It was a brisk ten-minute walk to the playground. Owen relished the crisp morning air as he strode along under a beautiful, sunlit morning. It was getting easier as time passed and this morning was almost devoid of the dread and hollowness the trip often initiated.
But this morning, he whistled a happy tune and kept his eyes on the distant park, which peeked over the top of the hedgerows in places. Already, he could hear the sounds of the children, echoing in the quiet streets.
As usual, his first duty when he arrived was to stand at the bottom of the slide with his arms outstretched to catch his daughter, Anne.
Now she sat at the top of the slide, her expression tainted with reticence as her tiny hands gripped the sides, turning her knuckles white. All around him, children squealed in delight as they scampered about the playground.
“It's all right, honey,” said Owen reassuringly. “Daddy will catch you. I promise.”
His words were like magic and seemed to make her fear evaporate. She released her grip and closed her eyes as she slid down, shrieking at the sensation. Owen caught her in both arms and swung her around and around, laughing with glee.
“Again, Daddy! Again! Please?” plead Anne.
Owen laughed, unable to resist the desire in her eyes.
“Okay, honey. Go and climb up again. And be careful!”
But she suddenly pointed over his shoulders.
“Look, Daddy. Swings! Can we go swing? Can we? Will you push me? Can we go high?”
Before he could reply, she had darted off towards the swing set. Her face, eyes wide and cheeks rosy red from excitement, was the epitome of simple bliss as he lifted her into a seat. Her long hair cascaded in the breeze as she swung back and forth, laughing ecstatically.
Owen watched the other children as they played on the various obstacles while doting parents looked on with pride.
“Can we try the roundabout now, Daddy?” said Anne, pulling Owen back to reality. He brought the swing to a halt and helped her out. Her feet had barely touched the ground before she had shot off towards the roundabout, giving it a quick push and jumping aboard.
“Look, Dad! I’m going round and round!” she shouted.
Owen watched, his daughter’s elation reflected in his own expression. He cupped his mouth in his hands.
“I see, honey! Hold on tight!” he shouted as he ran over.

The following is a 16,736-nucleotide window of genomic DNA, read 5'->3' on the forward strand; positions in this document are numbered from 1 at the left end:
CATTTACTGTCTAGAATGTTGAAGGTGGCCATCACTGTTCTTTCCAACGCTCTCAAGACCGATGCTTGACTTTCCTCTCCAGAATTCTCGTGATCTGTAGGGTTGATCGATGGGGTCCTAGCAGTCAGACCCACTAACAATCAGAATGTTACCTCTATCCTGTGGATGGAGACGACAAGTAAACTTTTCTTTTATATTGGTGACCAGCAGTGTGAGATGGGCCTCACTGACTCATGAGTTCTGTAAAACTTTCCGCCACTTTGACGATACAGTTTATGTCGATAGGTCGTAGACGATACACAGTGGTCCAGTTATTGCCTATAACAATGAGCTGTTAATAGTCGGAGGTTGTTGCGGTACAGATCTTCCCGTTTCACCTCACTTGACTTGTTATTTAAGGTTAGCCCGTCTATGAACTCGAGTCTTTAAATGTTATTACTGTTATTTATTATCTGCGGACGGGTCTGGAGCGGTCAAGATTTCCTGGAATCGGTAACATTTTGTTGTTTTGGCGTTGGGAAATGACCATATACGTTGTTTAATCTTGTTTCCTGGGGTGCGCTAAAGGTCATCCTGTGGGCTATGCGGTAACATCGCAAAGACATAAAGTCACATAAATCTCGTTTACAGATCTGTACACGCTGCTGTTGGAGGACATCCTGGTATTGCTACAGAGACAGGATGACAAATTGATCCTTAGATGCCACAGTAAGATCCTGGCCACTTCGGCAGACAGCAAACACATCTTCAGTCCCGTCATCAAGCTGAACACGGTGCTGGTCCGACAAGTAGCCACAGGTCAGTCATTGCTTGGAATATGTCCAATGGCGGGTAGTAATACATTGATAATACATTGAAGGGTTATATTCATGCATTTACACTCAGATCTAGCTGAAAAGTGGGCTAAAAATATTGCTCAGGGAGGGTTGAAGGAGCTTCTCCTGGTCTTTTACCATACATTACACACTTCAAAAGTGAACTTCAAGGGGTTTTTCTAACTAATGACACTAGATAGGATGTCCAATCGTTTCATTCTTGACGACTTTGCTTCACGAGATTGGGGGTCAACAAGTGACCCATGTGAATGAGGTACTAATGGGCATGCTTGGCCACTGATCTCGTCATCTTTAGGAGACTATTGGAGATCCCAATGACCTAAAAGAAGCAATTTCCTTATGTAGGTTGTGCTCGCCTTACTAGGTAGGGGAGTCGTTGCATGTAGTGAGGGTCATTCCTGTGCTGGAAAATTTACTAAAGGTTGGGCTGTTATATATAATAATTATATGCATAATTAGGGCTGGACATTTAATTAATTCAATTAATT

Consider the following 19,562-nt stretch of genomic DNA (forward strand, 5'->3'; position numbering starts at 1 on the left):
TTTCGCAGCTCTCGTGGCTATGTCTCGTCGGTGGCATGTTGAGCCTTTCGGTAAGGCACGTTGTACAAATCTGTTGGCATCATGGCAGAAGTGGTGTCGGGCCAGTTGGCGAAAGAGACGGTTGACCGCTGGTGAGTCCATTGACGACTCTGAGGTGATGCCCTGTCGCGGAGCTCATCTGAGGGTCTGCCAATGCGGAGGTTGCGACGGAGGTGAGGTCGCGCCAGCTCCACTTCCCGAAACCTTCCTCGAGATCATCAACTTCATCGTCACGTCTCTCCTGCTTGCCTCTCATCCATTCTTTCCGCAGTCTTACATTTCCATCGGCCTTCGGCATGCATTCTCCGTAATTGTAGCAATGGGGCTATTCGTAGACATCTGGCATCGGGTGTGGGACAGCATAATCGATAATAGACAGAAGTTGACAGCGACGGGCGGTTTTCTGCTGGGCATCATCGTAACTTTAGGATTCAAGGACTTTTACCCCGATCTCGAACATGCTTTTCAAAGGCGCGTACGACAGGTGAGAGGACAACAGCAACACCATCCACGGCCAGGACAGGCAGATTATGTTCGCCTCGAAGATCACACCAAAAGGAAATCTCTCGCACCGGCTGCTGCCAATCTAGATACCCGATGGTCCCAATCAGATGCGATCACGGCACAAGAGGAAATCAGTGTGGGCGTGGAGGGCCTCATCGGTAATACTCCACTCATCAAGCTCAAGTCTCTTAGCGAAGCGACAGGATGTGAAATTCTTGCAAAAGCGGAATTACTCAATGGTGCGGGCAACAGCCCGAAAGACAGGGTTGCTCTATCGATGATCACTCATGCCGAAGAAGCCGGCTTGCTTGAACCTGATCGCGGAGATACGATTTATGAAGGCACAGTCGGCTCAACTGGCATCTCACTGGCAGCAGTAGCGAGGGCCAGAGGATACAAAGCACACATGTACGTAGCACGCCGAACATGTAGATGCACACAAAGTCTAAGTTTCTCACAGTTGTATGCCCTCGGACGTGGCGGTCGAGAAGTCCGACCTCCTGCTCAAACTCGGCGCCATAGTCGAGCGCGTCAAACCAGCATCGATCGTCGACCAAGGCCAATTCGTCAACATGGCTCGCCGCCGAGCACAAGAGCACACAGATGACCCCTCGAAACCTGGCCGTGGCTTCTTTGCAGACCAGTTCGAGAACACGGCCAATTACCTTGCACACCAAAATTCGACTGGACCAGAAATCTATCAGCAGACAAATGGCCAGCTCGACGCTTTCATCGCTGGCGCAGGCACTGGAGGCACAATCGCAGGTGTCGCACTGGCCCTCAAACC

“Whee! It’s making me dizzy, Daddy! My tummy’s being tickled!” she whooped at the sensation. Owen gave the roundabout another push to keep it spinning.
And then, like spectres, one by one the children disappeared, followed by their parents. Anne's radiant, smiling face slowly faded, became translucent and then it too, vanished.
Owen sighed and looked around. The playground was once again deserted. Fresh snow lay on the ground. With sagging shoulders, he walked over to an empty bench and sat down, removing a small book from his coat pocket.
With barely a sound, a smart young woman approached Owen. She faltered briefly then sat down beside him, keeping her eyes on the playground ahead. Owen smiled at her, nodded a silent greeting and turned his attention back to his book.
“It’s strange, isn’t it?” said the woman, unexpectedly. Owen looked at her, momentarily distracted and unsure if she had addressed him.
“I’m sorry?’ he said, politely.
“The play park,” the woman continued. “I sometimes come here. Especially when it's quiet like this.”
Her eyes moved to take in the entire playground. Owen lowered the book into his lap, looked around and then nodded.
“Yes,” he conceded. “It is very peaceful.”
The woman continued to stare into the distance. When she spoke again, her voice was almost dream-like. The flicker of a smile played across her features as she lifted a hand to one ear.
“You know, if you listen very carefully,” she said, “you can almost hear the children's voices, imagine their smiles, feel the warmth of the sun on your skin.”
Owen looked first at the swings, then at the roundabout and finally at the rest of the deserted park which was silent apart from birdsong. The sound of nearby traffic was muted and distant.
“Yes. I know exactly what you mean,” he said.
The woman looked around for a while and then suddenly let out a long, sorrowful sigh.
“Michael,” she said.
Owen looked at her. “Sorry?” he said.
“His name was Michael,” the woman repeated, smiling with her lips only. “He had just turned four.”
Owen stared at her. The single tear that coursed down her cheek glinted in the sunlight. She made no attempt to wipe it away. He turned to look at the now motionless swings again.
“Anne,” he said, his voice relaying no emotion. “She was five.”
The woman thought for a moment and then turned to Owen with her hand extended.
“Hello,” she said. “I'm Sara. Mother.”
Owen gently took the proffered hand and shook it once.
“Owen,” he said. “Father.”
Her smile flashed again. “Do you come here often, Owen?” she inquired.
Owen looked into her searching eyes.
“Not really,” he said. “Just when I . . . need to.”
Sara nodded. “Yes. I know what you mean,” she said, managing another weak smile. “Fancy a coffee?”
Owen looked into her open, honest face. “Sure,” he said. “Why not? Perhaps two?”
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